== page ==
This chapter analyses how Mexico’s Supreme Court has applied the Convention on the Rights of Persons with Disabilities (CRPD) to decide cases involving persons with disabilities following its 2011 constitutional reform. Although the Court has c to develop instructive case law on incorporating the CRPD into the domestic legal order, it has frequently failed to do so in an even-handed manner. Even when the Court has sided with petitioners with disabilities, its application of the CRPD to the facts of the case has been erratic, both making it difficult to predict how the Court will adjudicate future claims and also hindering the CRPD’s transformative potential for changing how individuals, organisations and society at large act towards persons with disabilities through its expressive value. Civil society organisations that have advocated for progressive rulings have a responsibility for educating the Court to develop workable judicial tests for CRPD-based claims.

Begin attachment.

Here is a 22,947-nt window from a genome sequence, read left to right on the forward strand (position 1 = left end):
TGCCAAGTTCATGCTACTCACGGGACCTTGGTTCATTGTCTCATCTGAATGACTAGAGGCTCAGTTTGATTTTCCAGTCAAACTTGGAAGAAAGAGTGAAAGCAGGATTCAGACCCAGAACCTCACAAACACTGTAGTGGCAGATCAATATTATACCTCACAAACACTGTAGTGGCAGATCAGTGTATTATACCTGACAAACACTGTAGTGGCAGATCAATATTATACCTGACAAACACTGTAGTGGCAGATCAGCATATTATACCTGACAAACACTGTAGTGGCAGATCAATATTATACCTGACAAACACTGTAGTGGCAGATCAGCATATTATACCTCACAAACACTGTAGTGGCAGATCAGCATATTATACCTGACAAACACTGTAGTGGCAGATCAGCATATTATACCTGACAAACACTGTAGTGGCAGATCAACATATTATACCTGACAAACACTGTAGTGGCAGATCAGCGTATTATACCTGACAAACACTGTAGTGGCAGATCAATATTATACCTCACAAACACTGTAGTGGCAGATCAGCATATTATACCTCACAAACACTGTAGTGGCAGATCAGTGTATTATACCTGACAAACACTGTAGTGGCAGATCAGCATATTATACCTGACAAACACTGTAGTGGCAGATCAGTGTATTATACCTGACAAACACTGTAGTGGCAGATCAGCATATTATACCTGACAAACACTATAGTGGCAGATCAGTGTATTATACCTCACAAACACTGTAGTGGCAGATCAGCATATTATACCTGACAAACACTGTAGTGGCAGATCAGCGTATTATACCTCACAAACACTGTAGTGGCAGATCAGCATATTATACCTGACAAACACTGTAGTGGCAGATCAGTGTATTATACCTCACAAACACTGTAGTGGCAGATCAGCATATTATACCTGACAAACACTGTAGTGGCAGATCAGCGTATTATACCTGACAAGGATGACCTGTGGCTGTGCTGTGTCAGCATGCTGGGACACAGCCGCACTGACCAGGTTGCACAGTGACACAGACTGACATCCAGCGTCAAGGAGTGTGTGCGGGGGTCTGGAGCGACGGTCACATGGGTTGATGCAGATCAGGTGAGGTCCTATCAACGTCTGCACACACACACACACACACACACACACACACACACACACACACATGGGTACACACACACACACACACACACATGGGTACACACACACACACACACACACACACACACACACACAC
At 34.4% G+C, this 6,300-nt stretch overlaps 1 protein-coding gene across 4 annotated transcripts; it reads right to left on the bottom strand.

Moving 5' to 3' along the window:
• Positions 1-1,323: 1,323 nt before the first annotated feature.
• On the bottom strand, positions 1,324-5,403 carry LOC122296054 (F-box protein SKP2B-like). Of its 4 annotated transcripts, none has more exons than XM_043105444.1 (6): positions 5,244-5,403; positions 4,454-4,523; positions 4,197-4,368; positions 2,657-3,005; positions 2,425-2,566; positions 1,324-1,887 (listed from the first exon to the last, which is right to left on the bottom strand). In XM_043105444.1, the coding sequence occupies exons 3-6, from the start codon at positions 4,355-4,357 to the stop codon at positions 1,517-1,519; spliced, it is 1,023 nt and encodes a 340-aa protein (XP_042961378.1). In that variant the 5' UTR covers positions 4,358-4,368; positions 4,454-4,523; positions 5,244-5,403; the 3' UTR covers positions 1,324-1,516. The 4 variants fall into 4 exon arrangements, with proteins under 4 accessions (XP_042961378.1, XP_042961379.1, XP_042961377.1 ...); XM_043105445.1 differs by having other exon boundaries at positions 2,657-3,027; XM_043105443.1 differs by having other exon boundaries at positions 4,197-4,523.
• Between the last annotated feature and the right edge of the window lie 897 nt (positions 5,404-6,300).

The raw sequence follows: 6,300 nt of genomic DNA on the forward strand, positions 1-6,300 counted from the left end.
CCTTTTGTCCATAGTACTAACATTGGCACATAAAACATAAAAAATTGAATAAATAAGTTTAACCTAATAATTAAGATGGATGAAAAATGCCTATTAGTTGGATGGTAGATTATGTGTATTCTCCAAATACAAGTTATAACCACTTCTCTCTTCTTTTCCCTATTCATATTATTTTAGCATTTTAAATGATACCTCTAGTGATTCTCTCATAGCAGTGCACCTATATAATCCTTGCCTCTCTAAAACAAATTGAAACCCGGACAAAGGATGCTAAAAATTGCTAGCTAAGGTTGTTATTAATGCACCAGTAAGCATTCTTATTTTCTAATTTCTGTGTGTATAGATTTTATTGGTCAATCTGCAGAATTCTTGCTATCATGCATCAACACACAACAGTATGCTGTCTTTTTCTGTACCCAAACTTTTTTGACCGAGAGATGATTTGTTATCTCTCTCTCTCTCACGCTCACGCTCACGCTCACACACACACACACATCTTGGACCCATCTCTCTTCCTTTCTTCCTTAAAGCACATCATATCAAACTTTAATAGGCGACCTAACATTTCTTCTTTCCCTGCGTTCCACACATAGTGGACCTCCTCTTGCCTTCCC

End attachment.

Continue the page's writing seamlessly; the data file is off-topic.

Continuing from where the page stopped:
Keywords: Mexico, 2011 Constitutional Reform, civil society, Convention on the Rights of Persons with Disabilities (CRPD), court judgments, disability rights, expressive value, human rights, international treaty, Supreme Court
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